Mastitis is an infection or inflammation of the breast tissue. It often affects women who are breastfeeding. Mastitis causes breast pain and redness. It can also cause flu-like symptoms such as body aches and fever. Mastitis may develop because of sore, cracked nipples, latch problems, plugged ducts, yeast infection, or inadequate drainage of milk.
These are the most common symptoms of mastitis:
Hot, swollen breasts
A red, painful, or hot "wedge-shaped" swelling on a breast, or both breasts
A red, painful, or hot lump in your breast
Red streaks on your breasts
Fever (oral temperature more than 100.4° F or 38° C)
If you have these symptoms, contact your healthcare provider as soon as possible because you may need treatment for mastitis.
Mastitis treatment involves draining the breast and often taking antibiotics. It is especially important to keep the affected breast "empty" through frequent breastfeeding or pumping sessions. If you think a latch problem may have contributed to your mastitis, consider seeing a certified lactation consultant. It is very important to rest and keep hydrated by drinking a lot of clear fluids. You can take ibuprofen or acetaminophen for the fever or discomfort. An antibiotic may be prescribed for 10 to 14 days. Be sure you take all of the medicine or mastitis may come back. The antibiotics used for mastitis are generally safe to use while breastfeeding.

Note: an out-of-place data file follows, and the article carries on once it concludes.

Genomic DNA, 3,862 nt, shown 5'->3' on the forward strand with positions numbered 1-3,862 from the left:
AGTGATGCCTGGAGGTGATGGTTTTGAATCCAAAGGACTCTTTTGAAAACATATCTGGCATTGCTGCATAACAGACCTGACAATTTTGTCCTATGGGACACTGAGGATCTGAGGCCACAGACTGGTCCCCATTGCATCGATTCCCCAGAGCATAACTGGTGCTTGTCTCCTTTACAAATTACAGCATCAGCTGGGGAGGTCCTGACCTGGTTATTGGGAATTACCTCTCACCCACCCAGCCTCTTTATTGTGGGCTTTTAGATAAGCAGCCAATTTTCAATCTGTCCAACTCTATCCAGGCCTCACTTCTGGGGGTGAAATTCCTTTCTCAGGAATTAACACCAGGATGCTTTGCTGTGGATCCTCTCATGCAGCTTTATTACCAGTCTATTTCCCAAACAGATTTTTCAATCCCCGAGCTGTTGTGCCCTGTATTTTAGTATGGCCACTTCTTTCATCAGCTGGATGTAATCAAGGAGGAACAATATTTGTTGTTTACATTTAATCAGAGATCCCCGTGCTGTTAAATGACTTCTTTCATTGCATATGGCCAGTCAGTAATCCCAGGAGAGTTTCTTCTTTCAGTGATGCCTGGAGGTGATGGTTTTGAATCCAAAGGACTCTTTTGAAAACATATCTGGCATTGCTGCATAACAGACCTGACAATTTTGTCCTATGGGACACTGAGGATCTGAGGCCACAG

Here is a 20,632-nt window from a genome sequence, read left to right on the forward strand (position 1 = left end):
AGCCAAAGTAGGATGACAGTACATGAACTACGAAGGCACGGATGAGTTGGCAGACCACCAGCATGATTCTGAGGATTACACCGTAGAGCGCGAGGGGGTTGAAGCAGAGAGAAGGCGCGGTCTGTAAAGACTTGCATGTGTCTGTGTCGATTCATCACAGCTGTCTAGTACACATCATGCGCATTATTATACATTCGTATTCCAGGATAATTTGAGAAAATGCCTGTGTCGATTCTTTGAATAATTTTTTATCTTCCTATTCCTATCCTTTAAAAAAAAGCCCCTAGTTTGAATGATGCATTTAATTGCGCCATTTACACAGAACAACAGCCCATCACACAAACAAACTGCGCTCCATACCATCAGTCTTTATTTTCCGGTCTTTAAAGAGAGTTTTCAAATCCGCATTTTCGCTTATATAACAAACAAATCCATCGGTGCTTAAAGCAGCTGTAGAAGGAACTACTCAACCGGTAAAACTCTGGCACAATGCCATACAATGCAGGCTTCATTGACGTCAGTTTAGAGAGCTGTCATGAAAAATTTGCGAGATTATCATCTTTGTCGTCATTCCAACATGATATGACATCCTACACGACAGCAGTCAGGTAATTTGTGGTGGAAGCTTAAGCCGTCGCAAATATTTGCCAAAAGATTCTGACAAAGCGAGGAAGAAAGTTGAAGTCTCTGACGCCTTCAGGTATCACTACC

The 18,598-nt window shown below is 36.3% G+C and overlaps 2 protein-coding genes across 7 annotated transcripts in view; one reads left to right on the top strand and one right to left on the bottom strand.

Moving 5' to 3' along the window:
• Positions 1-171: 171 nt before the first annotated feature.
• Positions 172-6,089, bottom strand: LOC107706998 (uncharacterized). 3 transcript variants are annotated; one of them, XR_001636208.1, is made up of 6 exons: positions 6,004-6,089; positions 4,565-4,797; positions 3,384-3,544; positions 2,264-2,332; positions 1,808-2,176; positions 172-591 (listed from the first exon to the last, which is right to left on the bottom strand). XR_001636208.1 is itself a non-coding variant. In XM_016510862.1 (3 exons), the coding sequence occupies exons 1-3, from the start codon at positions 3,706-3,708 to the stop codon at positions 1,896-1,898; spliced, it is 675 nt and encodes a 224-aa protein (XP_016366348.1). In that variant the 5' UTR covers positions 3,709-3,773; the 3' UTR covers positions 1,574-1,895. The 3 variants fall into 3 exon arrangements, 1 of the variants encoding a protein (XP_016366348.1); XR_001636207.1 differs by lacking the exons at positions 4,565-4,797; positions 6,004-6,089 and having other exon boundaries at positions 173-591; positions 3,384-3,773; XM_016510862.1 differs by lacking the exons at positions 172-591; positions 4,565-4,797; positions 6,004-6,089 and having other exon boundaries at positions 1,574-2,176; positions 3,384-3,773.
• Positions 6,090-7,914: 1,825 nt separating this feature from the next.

March 21, 2017
Spencer, J, Management of Mastitis in Breastfeeding Women, American Family Physician (2008); 78(6); pp. 727-732
Dozier, Tennille, RN, BSN, RDMS,Rosen-Carole, Casy, MD, MPH